The Doctrine of the Last Things

Only available on StudyMode
  • Topic: Christian eschatology, Book of Revelation, Last Judgment
  • Pages : 12 (4352 words )
  • Download(s) : 32
  • Published : October 31, 2011
Open Document
Text Preview
Illinois Theological Seminary

An Examination of Methods
For Evaluating the Doctrine of the Last Things

A Research Paper
Submitted to Rev. Jose Oliveira
For Biblical Anthropology

In Partial Fulfillment
Of The Masters of Divinity Degree
In The Illinois Theological Seminary

By
Henri Dormevil

Dacula, Ga
October 28, 2011

Contents

The Doctrine of the Last Things……….…… ………………………………….………..……………1 Introduction……………………………… ……………………….…………. ……………..……….2 Eschatology in Philosophy and Religion…………………………..……..….…………......…………..3 Eschatology in the History of the Christian Church………………..……………………....……..…….4 The Relation of Eschatology to the Rest of Dogmatic…….….……….……..…………….……………5 The Name of “Eschatology”……………..…………..…………………………………….…………….6 The Contents of Eschatology: General and Individual Eschatology....……….……………..…….…….7 Individual Eschatology…………………………………………………………………………………..8 Death…………………………………………………………………………………………………….9 Intermediate State………………………………………………………………………………………10 Resurrection…………………………………………………………………………………………….11 Judgment……………………………………………………………………………………………….12 Conclusion………………………………………………………………………………………..…….13 Works Cited……………………………………………………………………………….……………14

Introduction
Eschatology is one of the most important subjects in our Christian faith. As believers we are saved by hope, hope for a future centered in a predestined Person, Jesus Christ, not in a pre-written program. But we have seen that the shape of that future is distorted when the problems of a particular period lead us to fashion a system we then impose upon the Bible to support a chart of events, so that hope changes its focus from the Savior ever with us to the supposed signs of the times of His Coming. This is a study of systematic theology as it pertains to the doctrines relating to the end of the age. And without any doubt that it is important to note that this is a rather controversial area among evangelicals. Nevertheless we need not feel that we must accept any concepts in their en-tirety if we can scripturally justify our own point of view. But we must develop some framework for approaching Scripture and the issues involving the Second Coming of Christ. The below fol-lowing subjects are a suggested framework to help us begin to think through issues surrounding this event that is so often spoken of in the Old and New Testament.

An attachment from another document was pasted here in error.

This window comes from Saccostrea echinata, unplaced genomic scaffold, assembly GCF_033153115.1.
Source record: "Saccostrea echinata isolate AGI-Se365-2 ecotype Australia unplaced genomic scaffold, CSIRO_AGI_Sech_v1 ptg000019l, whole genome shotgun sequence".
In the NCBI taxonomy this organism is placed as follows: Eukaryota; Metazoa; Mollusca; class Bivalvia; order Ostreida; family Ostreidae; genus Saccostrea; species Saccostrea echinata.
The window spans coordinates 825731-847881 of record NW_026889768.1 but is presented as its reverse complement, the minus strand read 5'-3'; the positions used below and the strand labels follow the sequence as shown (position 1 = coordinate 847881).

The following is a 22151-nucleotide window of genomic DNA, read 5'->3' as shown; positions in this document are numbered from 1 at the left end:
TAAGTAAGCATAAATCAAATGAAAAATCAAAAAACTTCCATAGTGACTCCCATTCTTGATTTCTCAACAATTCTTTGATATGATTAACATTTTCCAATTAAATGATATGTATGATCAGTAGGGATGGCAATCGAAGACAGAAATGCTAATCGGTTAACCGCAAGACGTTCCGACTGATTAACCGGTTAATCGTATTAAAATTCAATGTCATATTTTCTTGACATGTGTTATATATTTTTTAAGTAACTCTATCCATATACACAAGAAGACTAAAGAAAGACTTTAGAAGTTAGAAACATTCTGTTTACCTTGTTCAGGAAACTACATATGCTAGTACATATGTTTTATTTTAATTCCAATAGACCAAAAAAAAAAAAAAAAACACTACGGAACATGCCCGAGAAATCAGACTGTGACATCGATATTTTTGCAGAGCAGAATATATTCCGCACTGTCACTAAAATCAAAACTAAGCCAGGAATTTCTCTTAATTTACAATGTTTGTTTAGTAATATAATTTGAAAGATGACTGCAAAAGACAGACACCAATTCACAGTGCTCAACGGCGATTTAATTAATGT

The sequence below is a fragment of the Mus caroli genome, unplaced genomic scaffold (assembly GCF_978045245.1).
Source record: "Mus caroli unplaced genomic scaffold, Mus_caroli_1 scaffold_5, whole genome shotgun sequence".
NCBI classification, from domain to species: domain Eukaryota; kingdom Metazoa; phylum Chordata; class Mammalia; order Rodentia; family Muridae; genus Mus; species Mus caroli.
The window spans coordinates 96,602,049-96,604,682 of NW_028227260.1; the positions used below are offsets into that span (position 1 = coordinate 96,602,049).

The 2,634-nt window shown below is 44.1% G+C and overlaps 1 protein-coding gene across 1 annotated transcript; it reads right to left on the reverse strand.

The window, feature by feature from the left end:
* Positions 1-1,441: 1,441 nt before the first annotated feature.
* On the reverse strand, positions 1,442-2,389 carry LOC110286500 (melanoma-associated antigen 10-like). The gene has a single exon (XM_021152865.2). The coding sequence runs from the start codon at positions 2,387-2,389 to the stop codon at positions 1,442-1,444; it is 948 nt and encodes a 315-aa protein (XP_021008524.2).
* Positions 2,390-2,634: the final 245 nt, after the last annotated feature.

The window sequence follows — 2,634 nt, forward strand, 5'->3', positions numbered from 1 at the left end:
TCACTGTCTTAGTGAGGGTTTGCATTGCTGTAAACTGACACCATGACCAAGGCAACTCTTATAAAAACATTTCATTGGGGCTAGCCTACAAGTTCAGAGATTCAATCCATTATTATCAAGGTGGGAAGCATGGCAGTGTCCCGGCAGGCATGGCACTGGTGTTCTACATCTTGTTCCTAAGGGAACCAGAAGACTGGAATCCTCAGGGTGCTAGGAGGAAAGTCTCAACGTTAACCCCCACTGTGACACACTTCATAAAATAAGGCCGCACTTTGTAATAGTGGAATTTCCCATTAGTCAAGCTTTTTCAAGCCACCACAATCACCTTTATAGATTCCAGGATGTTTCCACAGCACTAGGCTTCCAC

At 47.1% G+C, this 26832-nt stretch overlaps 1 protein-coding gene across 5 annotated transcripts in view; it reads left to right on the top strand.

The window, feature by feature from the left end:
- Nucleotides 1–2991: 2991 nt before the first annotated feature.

Eschatology in Philosophy and Religion
A doctrine of the last things is not something that is strange to the Christian religion. My daughter Jenny who is sixteen now always raised the questions, “what is the final destiny of my life.” “Do I perish at death, or do I enter upon another state of existence.” Naturally, I always tell that her that as long as you believe that the history of the world had a beginning, it will also have an end you are right with God. I don’t think she has a clue about what I mean. Maybe some phi-losophers might have a better answer. Plato taught the immortality of the soul, that is, its continued existence after death, and this doctrine remained an important tenet in philosophy up to the present time. Spinoza had no place for it in his pantheistic system, but Wolff and Leibnitz defended it with all kinds of argu-ments. Kant stressed the untenableness of these arguments, but nevertheless retained the doctrine of immortality as a postulate of practical reason. The idealistic philosophy of the nineteenth cen-tury ruled it out. In fact, as Haering says, "Pantheism of all sorts is limited to a definite [1] 1 John McIn-tyre, Systematic Theology Part 2, Bibliolife (October 9, 2009) mode of contemplation, and does not lead to any 'ultimate'." Not only did the philosophers reflect on the future of the individual; they also thought deeply on the future of the world. The Stoics spoke of successive world-cycles, and the Buddhists, of world-ages, in each of which a new world appears and again disappears. Even Kant speculated on the birth and death of worlds. As everybody...
tracking img